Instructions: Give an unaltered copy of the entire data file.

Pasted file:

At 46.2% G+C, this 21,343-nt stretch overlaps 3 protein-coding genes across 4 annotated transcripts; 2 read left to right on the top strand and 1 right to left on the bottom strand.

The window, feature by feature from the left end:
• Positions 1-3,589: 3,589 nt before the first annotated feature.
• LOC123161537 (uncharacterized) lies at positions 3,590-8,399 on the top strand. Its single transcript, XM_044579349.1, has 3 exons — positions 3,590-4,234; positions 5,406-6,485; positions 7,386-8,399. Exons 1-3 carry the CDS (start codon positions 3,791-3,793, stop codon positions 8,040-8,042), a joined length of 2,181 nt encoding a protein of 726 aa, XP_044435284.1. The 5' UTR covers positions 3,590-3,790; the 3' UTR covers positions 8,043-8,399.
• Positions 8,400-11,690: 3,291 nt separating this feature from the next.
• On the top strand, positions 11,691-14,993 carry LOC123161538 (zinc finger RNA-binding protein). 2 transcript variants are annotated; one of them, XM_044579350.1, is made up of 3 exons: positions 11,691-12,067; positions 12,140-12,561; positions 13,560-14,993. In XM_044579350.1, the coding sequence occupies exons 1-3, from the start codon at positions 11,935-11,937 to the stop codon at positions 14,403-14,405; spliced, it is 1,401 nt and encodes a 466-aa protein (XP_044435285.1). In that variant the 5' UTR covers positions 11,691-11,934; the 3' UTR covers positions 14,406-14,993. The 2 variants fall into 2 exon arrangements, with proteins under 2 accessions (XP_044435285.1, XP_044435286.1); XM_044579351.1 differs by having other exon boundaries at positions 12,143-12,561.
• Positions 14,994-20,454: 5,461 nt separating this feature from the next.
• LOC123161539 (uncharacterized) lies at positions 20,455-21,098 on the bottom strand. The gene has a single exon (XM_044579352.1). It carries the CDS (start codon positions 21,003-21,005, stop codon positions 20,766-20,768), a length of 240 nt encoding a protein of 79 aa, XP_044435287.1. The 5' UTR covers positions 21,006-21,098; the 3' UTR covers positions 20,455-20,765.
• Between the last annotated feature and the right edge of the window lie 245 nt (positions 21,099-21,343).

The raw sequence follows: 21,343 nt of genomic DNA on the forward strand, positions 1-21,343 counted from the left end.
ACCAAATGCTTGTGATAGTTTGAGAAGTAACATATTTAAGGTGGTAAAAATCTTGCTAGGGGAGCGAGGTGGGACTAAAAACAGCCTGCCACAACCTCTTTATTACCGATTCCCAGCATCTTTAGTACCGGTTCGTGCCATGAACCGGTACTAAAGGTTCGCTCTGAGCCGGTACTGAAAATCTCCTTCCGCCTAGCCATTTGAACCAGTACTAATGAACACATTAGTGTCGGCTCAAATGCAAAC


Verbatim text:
At 46.2% G+C, this 21,343-nt stretch overlaps 3 protein-coding genes across 4 annotated transcripts; 2 read left to right on the top strand and 1 right to left on the bottom strand.

The window, feature by feature from the left end:
• Positions 1-3,589: 3,589 nt before the first annotated feature.
• LOC123161537 (uncharacterized) lies at positions 3,590-8,399 on the top strand. Its single transcript, XM_044579349.1, has 3 exons — positions 3,590-4,234; positions 5,406-6,485; positions 7,386-8,399. Exons 1-3 carry the CDS (start codon positions 3,791-3,793, stop codon positions 8,040-8,042), a joined length of 2,181 nt encoding a protein of 726 aa, XP_044435284.1. The 5' UTR covers positions 3,590-3,790; the 3' UTR covers positions 8,043-8,399.
• Positions 8,400-11,690: 3,291 nt separating this feature from the next.
• On the top strand, positions 11,691-14,993 carry LOC123161538 (zinc finger RNA-binding protein). 2 transcript variants are annotated; one of them, XM_044579350.1, is made up of 3 exons: positions 11,691-12,067; positions 12,140-12,561; positions 13,560-14,993. In XM_044579350.1, the coding sequence occupies exons 1-3, from the start codon at positions 11,935-11,937 to the stop codon at positions 14,403-14,405; spliced, it is 1,401 nt and encodes a 466-aa protein (XP_044435285.1). In that variant the 5' UTR covers positions 11,691-11,934; the 3' UTR covers positions 14,406-14,993. The 2 variants fall into 2 exon arrangements, with proteins under 2 accessions (XP_044435285.1, XP_044435286.1); XM_044579351.1 differs by having other exon boundaries at positions 12,143-12,561.
• Positions 14,994-20,454: 5,461 nt separating this feature from the next.
• LOC123161539 (uncharacterized) lies at positions 20,455-21,098 on the bottom strand. The gene has a single exon (XM_044579352.1). It carries the CDS (start codon positions 21,003-21,005, stop codon positions 20,766-20,768), a length of 240 nt encoding a protein of 79 aa, XP_044435287.1. The 5' UTR covers positions 21,006-21,098; the 3' UTR covers positions 20,455-20,765.
• Between the last annotated feature and the right edge of the window lie 245 nt (positions 21,099-21,343).

The raw sequence follows: 21,343 nt of genomic DNA on the forward strand, positions 1-21,343 counted from the left end.
ACCAAATGCTTGTGATAGTTTGAGAAGTAACATATTTAAGGTGGTAAAAATCTTGCTAGGGGAGCGAGGTGGGACTAAAAACAGCCTGCCACAACCTCTTTATTACCGATTCCCAGCATCTTTAGTACCGGTTCGTGCCATGAACCGGTACTAAAGGTTCGCTCTGAGCCGGTACTGAAAATCTCCTTCCGCCTAGCCATTTGAACCAGTACTAATGAACACATTAGTGTCGGCTCAAATGCAAAC